Part VIII. Final discussion and recommendations
Thomas Stock and Karlheinz Lohs
About the editors
Dr Thomas Stock headed the SIPRI Chemical and Biological Warfare Project from 1992 to 1996. He is an analytical chemist by training with research experience in chemical toxicology. He is a co-author of chapters in several SIPRI publications and Yearbooks as well as editor of an earlier volume in this series, and has published extensively on the subjects of verification of chemical disarmament, proliferation, old and abandoned chemical weapons and national implementation of the Chemical Weapons Convention. He is now employed in private industry.
Professor Karlheinz Lohs, who died while this volume was under preparation, was a chemist and toxicologist by training. He was Director of the Institute of Chemical Toxicology, Leipzig, and a member of the Academy of Sciences of the German Democratic Republic (GDR) from 1970 to 1991. Professor Lohs was a member of the SIPRI Governing Board from 1980 to 1990 and a member of the SIPRI Advisory Committee until his death. In the 1970s and the 1980s he was scientific adviser to the GDR delegation at the Geneva Conference on Disarmament. He was author or co-author of numerous books on toxicology and the problems created by industrial and military wastes. He wrote extensively on toxicology, the scientific aspects of chemical disarmament and historical toxicology issues, and was the author of Delayed Toxic Effects of Chemical Warfare Agents (1975) and co-editor of the SIPRI volume Chemical Weapons: Destruction and Conversion (1980). Professor Lohs contributed chapters to SIPRI publications and Yearbooks. He also worked as a private consultant on waste management and environmental protection.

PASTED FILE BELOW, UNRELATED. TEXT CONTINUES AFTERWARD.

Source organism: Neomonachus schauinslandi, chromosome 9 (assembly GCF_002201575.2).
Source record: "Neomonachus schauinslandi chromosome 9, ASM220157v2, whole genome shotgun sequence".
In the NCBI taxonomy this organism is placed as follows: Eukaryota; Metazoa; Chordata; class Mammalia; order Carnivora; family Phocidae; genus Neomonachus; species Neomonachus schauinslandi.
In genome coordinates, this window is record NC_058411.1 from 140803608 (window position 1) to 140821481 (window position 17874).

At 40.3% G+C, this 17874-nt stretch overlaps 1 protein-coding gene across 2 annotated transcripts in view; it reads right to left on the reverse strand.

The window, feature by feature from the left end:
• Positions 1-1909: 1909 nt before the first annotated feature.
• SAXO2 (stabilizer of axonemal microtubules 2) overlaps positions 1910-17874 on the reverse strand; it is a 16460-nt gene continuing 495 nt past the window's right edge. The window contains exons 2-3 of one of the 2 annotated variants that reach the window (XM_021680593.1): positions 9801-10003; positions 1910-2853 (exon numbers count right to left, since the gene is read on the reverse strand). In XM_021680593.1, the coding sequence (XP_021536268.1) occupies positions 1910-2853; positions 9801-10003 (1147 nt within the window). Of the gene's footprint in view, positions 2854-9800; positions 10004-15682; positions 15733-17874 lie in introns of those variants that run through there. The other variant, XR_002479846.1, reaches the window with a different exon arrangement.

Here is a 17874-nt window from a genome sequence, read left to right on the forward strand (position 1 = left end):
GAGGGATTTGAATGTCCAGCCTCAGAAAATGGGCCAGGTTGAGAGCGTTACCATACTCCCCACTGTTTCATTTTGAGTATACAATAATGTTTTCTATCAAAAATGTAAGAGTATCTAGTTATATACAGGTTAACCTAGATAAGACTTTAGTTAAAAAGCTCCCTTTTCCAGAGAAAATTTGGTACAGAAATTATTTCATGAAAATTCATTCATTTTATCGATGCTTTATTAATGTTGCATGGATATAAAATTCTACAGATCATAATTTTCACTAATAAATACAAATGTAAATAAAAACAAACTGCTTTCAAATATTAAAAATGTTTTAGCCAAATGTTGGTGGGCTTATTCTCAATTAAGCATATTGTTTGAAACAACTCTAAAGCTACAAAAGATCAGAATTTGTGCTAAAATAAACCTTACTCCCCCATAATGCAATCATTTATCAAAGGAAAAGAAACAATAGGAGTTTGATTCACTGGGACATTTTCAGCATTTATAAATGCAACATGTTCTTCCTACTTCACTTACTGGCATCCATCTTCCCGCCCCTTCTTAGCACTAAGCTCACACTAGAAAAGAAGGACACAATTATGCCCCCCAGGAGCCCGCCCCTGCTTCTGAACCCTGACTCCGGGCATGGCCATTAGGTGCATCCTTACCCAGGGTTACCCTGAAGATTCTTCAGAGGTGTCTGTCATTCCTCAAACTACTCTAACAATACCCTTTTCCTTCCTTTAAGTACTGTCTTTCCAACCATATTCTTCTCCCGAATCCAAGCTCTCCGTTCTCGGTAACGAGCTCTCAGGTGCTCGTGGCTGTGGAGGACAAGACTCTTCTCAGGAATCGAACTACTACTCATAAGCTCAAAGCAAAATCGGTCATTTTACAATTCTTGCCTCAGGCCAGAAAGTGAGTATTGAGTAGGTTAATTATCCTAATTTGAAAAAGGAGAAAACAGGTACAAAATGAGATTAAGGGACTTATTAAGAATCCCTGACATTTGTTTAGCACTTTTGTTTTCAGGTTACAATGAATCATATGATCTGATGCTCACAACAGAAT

SIPRI Chemical & Biological Warfare Studies is a series of studies intended primarily for specialists in the field of CBW arms control and for people engaged in other areas of international relations or security affairs whose work could benefit from a deeper understanding of particular CBW matters.
Publisher: Oxford University Press
ISBN 0-19-829190-6 - paperback, 337 pp.